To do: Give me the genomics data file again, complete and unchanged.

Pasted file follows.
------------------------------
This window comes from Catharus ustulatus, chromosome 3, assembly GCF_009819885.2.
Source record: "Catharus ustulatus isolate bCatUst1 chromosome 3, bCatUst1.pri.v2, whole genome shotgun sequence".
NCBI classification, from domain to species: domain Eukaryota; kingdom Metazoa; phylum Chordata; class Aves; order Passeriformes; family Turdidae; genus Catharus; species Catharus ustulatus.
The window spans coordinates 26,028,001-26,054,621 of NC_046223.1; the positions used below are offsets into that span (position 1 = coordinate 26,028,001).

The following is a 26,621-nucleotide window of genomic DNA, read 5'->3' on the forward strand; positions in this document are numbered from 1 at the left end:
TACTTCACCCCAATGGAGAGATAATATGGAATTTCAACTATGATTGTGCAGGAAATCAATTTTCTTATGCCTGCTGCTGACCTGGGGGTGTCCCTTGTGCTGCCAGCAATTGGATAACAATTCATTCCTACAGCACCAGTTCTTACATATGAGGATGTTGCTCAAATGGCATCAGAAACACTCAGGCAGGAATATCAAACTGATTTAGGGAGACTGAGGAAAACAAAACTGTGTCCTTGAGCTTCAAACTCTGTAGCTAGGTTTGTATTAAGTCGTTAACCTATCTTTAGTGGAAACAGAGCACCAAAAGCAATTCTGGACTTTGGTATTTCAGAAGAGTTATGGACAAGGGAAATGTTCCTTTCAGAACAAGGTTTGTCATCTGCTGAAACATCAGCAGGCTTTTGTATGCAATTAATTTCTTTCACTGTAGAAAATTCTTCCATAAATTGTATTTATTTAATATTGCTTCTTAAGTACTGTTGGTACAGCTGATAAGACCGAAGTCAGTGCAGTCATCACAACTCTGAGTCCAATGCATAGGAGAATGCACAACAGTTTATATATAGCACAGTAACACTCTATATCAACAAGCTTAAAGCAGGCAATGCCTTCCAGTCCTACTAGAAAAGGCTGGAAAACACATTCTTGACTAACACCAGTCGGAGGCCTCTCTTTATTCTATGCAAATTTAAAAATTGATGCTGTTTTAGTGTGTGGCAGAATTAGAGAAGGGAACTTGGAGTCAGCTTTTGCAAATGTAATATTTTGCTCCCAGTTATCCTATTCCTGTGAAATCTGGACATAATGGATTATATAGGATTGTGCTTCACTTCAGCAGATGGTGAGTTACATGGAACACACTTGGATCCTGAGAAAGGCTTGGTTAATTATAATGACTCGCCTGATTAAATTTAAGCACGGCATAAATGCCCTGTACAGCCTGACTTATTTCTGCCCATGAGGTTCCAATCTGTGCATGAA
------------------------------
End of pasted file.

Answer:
This window comes from Catharus ustulatus, chromosome 3, assembly GCF_009819885.2.
Source record: "Catharus ustulatus isolate bCatUst1 chromosome 3, bCatUst1.pri.v2, whole genome shotgun sequence".
NCBI classification, from domain to species: domain Eukaryota; kingdom Metazoa; phylum Chordata; class Aves; order Passeriformes; family Turdidae; genus Catharus; species Catharus ustulatus.
The window spans coordinates 26,028,001-26,054,621 of NC_046223.1; the positions used below are offsets into that span (position 1 = coordinate 26,028,001).

The following is a 26,621-nucleotide window of genomic DNA, read 5'->3' on the forward strand; positions in this document are numbered from 1 at the left end:
TACTTCACCCCAATGGAGAGATAATATGGAATTTCAACTATGATTGTGCAGGAAATCAATTTTCTTATGCCTGCTGCTGACCTGGGGGTGTCCCTTGTGCTGCCAGCAATTGGATAACAATTCATTCCTACAGCACCAGTTCTTACATATGAGGATGTTGCTCAAATGGCATCAGAAACACTCAGGCAGGAATATCAAACTGATTTAGGGAGACTGAGGAAAACAAAACTGTGTCCTTGAGCTTCAAACTCTGTAGCTAGGTTTGTATTAAGTCGTTAACCTATCTTTAGTGGAAACAGAGCACCAAAAGCAATTCTGGACTTTGGTATTTCAGAAGAGTTATGGACAAGGGAAATGTTCCTTTCAGAACAAGGTTTGTCATCTGCTGAAACATCAGCAGGCTTTTGTATGCAATTAATTTCTTTCACTGTAGAAAATTCTTCCATAAATTGTATTTATTTAATATTGCTTCTTAAGTACTGTTGGTACAGCTGATAAGACCGAAGTCAGTGCAGTCATCACAACTCTGAGTCCAATGCATAGGAGAATGCACAACAGTTTATATATAGCACAGTAACACTCTATATCAACAAGCTTAAAGCAGGCAATGCCTTCCAGTCCTACTAGAAAAGGCTGGAAAACACATTCTTGACTAACACCAGTCGGAGGCCTCTCTTTATTCTATGCAAATTTAAAAATTGATGCTGTTTTAGTGTGTGGCAGAATTAGAGAAGGGAACTTGGAGTCAGCTTTTGCAAATGTAATATTTTGCTCCCAGTTATCCTATTCCTGTGAAATCTGGACATAATGGATTATATAGGATTGTGCTTCACTTCAGCAGATGGTGAGTTACATGGAACACACTTGGATCCTGAGAAAGGCTTGGTTAATTATAATGACTCGCCTGATTAAATTTAAGCACGGCATAAATGCCCTGTACAGCCTGACTTATTTCTGCCCATGAGGTTCCAATCTGTGCATGAA